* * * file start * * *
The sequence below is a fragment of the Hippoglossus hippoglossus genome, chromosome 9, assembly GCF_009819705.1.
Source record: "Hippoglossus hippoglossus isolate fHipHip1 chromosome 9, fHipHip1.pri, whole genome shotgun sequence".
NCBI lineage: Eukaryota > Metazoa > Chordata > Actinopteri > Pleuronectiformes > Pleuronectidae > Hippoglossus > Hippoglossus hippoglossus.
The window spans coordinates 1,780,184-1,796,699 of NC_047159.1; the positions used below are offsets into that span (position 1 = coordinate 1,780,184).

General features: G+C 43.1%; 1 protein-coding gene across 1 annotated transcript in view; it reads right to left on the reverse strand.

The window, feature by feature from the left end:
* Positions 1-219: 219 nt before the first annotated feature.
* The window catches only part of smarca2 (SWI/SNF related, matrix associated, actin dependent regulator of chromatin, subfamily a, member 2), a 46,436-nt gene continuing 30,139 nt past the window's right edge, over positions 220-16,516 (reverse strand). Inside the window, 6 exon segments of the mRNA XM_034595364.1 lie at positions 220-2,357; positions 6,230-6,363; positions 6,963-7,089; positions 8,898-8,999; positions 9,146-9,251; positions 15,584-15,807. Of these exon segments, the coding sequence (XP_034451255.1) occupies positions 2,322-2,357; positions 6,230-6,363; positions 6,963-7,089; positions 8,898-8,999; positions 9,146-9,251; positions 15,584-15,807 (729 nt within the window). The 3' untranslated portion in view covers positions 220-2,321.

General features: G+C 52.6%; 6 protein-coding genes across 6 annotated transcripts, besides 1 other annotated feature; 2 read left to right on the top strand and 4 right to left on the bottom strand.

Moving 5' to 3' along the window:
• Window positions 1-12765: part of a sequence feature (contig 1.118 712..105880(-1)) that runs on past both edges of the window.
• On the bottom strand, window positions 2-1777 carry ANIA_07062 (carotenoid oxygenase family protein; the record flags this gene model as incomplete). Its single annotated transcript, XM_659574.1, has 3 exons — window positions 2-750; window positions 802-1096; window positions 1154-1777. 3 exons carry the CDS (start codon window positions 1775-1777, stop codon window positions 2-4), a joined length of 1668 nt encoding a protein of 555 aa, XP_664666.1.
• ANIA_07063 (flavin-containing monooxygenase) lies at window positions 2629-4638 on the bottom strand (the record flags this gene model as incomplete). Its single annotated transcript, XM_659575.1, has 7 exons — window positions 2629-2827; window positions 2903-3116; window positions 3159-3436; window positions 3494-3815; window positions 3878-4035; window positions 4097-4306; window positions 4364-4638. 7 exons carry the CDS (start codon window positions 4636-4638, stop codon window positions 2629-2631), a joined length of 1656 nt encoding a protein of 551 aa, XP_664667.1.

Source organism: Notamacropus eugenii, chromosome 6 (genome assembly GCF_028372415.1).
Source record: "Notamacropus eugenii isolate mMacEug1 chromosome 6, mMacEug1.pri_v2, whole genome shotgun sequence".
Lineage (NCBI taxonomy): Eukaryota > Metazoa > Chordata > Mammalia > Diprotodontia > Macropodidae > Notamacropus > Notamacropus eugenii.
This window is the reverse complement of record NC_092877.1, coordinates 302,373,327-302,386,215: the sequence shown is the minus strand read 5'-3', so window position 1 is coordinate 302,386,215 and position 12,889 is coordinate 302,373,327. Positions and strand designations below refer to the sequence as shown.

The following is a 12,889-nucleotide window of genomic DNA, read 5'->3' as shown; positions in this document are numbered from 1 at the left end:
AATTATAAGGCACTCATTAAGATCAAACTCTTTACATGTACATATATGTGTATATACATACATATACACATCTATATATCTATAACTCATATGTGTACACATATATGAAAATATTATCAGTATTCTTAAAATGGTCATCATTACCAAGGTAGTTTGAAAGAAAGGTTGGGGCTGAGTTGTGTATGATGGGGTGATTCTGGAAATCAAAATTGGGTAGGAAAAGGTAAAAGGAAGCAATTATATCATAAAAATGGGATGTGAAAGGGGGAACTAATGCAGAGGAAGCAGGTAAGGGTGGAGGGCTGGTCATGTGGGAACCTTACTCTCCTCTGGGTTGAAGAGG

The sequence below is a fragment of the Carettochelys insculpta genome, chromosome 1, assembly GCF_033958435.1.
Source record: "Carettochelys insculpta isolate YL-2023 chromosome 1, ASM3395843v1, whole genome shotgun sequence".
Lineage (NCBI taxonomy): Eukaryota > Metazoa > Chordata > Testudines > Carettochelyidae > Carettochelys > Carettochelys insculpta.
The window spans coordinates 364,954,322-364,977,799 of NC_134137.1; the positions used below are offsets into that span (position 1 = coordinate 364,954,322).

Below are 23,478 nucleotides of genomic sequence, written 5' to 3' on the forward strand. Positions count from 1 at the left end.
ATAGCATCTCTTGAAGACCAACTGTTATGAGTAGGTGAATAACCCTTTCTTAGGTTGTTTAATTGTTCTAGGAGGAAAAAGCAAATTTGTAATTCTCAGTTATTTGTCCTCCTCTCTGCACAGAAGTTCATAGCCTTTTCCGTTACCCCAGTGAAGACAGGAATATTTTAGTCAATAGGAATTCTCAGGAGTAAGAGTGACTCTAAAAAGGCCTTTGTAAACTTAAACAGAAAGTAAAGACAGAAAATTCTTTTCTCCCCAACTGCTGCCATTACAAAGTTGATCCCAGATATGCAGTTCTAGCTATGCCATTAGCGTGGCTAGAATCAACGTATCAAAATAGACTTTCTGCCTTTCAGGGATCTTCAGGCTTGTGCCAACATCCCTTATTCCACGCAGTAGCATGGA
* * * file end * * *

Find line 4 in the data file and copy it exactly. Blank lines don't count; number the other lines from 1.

The window spans coordinates 1,780,184-1,796,699 of NC_047159.1; the positions used below are offsets into that span (position 1 = coordinate 1,780,184).